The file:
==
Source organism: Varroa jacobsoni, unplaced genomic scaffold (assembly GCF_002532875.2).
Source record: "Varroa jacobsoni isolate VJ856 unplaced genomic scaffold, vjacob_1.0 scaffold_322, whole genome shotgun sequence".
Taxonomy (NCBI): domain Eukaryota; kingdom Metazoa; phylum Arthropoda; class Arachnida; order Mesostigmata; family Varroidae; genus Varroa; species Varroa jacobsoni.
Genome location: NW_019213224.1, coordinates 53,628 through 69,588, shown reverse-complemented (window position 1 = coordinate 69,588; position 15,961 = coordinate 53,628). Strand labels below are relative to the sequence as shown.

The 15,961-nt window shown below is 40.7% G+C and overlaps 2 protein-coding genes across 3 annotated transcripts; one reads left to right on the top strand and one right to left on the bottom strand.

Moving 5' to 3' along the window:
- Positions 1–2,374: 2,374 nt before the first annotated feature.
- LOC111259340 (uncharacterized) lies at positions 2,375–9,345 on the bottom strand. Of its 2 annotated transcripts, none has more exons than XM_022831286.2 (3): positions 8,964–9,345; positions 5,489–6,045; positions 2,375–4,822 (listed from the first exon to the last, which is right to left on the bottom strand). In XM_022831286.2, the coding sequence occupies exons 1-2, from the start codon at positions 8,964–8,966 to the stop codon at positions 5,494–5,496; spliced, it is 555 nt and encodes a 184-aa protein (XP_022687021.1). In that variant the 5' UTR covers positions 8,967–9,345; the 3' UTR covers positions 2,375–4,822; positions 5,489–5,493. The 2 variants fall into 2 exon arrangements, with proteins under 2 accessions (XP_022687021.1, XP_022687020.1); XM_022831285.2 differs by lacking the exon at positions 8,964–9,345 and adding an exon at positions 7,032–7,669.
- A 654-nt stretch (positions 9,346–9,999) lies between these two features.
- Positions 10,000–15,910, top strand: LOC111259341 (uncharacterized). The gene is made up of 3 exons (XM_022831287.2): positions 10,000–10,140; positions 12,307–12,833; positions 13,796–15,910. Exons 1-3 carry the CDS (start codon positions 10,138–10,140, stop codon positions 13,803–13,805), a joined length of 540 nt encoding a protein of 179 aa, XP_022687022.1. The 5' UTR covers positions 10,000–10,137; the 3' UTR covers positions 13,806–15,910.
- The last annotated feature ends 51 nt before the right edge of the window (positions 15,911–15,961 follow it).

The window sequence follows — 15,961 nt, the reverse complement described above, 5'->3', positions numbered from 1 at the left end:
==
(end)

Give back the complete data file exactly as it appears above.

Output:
Source organism: Varroa jacobsoni, unplaced genomic scaffold (assembly GCF_002532875.2).
Source record: "Varroa jacobsoni isolate VJ856 unplaced genomic scaffold, vjacob_1.0 scaffold_322, whole genome shotgun sequence".
Taxonomy (NCBI): domain Eukaryota; kingdom Metazoa; phylum Arthropoda; class Arachnida; order Mesostigmata; family Varroidae; genus Varroa; species Varroa jacobsoni.
Genome location: NW_019213224.1, coordinates 53,628 through 69,588, shown reverse-complemented (window position 1 = coordinate 69,588; position 15,961 = coordinate 53,628). Strand labels below are relative to the sequence as shown.

The 15,961-nt window shown below is 40.7% G+C and overlaps 2 protein-coding genes across 3 annotated transcripts; one reads left to right on the top strand and one right to left on the bottom strand.

Moving 5' to 3' along the window:
- Positions 1–2,374: 2,374 nt before the first annotated feature.
- LOC111259340 (uncharacterized) lies at positions 2,375–9,345 on the bottom strand. Of its 2 annotated transcripts, none has more exons than XM_022831286.2 (3): positions 8,964–9,345; positions 5,489–6,045; positions 2,375–4,822 (listed from the first exon to the last, which is right to left on the bottom strand). In XM_022831286.2, the coding sequence occupies exons 1-2, from the start codon at positions 8,964–8,966 to the stop codon at positions 5,494–5,496; spliced, it is 555 nt and encodes a 184-aa protein (XP_022687021.1). In that variant the 5' UTR covers positions 8,967–9,345; the 3' UTR covers positions 2,375–4,822; positions 5,489–5,493. The 2 variants fall into 2 exon arrangements, with proteins under 2 accessions (XP_022687021.1, XP_022687020.1); XM_022831285.2 differs by lacking the exon at positions 8,964–9,345 and adding an exon at positions 7,032–7,669.
- A 654-nt stretch (positions 9,346–9,999) lies between these two features.
- Positions 10,000–15,910, top strand: LOC111259341 (uncharacterized). The gene is made up of 3 exons (XM_022831287.2): positions 10,000–10,140; positions 12,307–12,833; positions 13,796–15,910. Exons 1-3 carry the CDS (start codon positions 10,138–10,140, stop codon positions 13,803–13,805), a joined length of 540 nt encoding a protein of 179 aa, XP_022687022.1. The 5' UTR covers positions 10,000–10,137; the 3' UTR covers positions 13,806–15,910.
- The last annotated feature ends 51 nt before the right edge of the window (positions 15,911–15,961 follow it).

The window sequence follows — 15,961 nt, the reverse complement described above, 5'->3', positions numbered from 1 at the left end: